The aerial ladder is normally on a straight stick/rear-mount, tiller truck, or even in a midship-mount configuration. The device itself can have tip loads from 250 to 1,000 pounds. Picking that tip load is entirely up to the individual department and the operational needs of its community. A lower tip load allows the size and mass of the aerial on top of the turntable to be reduced. It also assists in reducing the jack spread and the number of required jacks. The number of jack configurations and total jack spread vary greatly from manufacturer to manufacturer. But, some of these can be 18 feet to as little as 14 feet in total spread. This assists departments in getting these aerials into tight spots on the fireground, one of the many advantages of the aerial ladder. The lower mass of the aerial on some of these units allows the manufacturer to increase the speed of the device when it is removed from the cradle. Quickly setting the jacks coupled with the speedy aerial movement is a big plus for some departments that need to rapidly place the aerials in service for rescues and roof ventilation. The reduced size of the aerial ladder allows for the device to be placed in many operational positions that are tighter and require a lower overall profile than what a tower can accomplish. A lower tip load helps reduce the overall weight and size of the apparatus. This can help the unit in areas that have tight apparatus quarters along with reducing the wear and tear on the tires and suspension frame. The torque box on aerial ladders is smaller than towers and allows the department to fill up the ladder box with a large number of ladders. It also allows the unit to increase some of the compartment space and provides a number of options regarding equipment locations and additional ladder storage.
Using the aerial ladder on the fireground requires a talented operator and firefighters who must work on the skills required to be on this unit. Rescuing victims and removing them down the ladder must be practiced by crew members and is a task that in no way, shape, or form is easy, especially with an unconscious victim. Using the aerial ladder to complete horizontal or vertical ventilation operations must once again be practiced. The stability and work space on the aerial ladder can be very challenging, once again depending on the tip load and rail width on the different sections of the ladder. I am a fan of the ability of aerial ladders to set up in small spaces and the quickness and versatility of the devices. But, as mentioned before, it requires training and more training to be proficient in this device. Watching skilled operators with aerial ladders is truly something to see: how they get in position, swiftly put the aerial in service, manage rescues over the ladder, and transport equipment to complete rooftop ventilation.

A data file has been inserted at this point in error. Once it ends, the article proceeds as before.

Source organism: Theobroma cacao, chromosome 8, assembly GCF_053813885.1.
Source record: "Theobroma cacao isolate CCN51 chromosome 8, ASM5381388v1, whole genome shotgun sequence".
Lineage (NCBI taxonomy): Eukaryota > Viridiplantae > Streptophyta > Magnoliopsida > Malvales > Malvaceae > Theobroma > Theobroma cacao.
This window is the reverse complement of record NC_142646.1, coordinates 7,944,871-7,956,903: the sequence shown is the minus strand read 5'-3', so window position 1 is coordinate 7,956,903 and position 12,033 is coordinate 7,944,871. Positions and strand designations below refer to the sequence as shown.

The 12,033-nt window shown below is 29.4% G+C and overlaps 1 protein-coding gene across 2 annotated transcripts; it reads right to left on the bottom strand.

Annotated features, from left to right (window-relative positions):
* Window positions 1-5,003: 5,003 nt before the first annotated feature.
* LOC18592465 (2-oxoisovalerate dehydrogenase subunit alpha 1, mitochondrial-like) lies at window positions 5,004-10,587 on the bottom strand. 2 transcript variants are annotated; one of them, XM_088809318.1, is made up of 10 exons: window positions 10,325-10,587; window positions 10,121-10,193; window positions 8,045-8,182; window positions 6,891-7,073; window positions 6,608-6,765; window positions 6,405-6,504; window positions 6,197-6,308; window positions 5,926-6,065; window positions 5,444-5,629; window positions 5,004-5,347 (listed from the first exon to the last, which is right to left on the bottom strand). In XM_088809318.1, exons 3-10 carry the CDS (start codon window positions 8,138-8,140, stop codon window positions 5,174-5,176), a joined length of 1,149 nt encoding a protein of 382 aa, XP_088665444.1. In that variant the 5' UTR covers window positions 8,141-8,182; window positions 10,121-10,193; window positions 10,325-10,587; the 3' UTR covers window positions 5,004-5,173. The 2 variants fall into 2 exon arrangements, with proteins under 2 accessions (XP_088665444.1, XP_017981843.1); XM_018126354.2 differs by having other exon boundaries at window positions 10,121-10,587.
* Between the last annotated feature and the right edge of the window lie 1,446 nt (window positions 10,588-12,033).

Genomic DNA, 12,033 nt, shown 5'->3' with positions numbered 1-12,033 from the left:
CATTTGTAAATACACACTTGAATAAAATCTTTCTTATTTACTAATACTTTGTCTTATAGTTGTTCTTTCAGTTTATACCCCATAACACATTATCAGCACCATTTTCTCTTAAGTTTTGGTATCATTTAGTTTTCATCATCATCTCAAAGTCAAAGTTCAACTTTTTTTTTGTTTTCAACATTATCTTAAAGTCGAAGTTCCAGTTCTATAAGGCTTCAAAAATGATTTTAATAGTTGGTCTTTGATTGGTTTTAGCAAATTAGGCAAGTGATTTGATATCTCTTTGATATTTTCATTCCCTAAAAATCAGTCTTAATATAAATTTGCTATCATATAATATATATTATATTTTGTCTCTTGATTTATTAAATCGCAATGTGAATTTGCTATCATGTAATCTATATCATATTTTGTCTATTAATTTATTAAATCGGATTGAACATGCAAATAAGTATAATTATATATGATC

The aerial ladder as an elevated stream does not compare to the tower, but it can deliver the water when needed. This is done with a prepiped waterway or ladder pipe operation, which is really not as popular as it once was. Most manufacturers offer the ladder pipe with the ability to pin it to the bed section or at the tip. By keeping it pinned to the bed section, it is out of the way when spotting the ladder to the roof or when making rescues. The decision on which way to deliver the elevated stream with the aerial ladder is an operational decision that must be made by the local department.
This viewpoint is not written to influence any department to get one device or another. In the perfect world, departments would have at least one of each to give fireground commanders a number of choices and options to better mitigate the challenges on our incident scenes. It is written to show some advantages and disadvantages of each of the units. It is up to each department to decide what is important for its response area and building stock. Regardless of the unit your department purchases or operates, it requires training and dedication to be a good operator/driver. These are very expensive and complicated pieces of apparatus—our ability to operate them safely and proficiently is paramount to providing the best service to our citizens.
RICKY RILEY is the president of Traditions Training, LLC. He previously served as the operations chief for Clearwater (FL) Fire & Rescue and as a firefighter for Fairfax County (VA) Fire & Rescue. He also currently serves as the rescue engine captain at the Kentland (MD) Volunteer Fire Department. He also is a member of the Fire Apparatus & Emergency Equipment Editorial Advisory Board.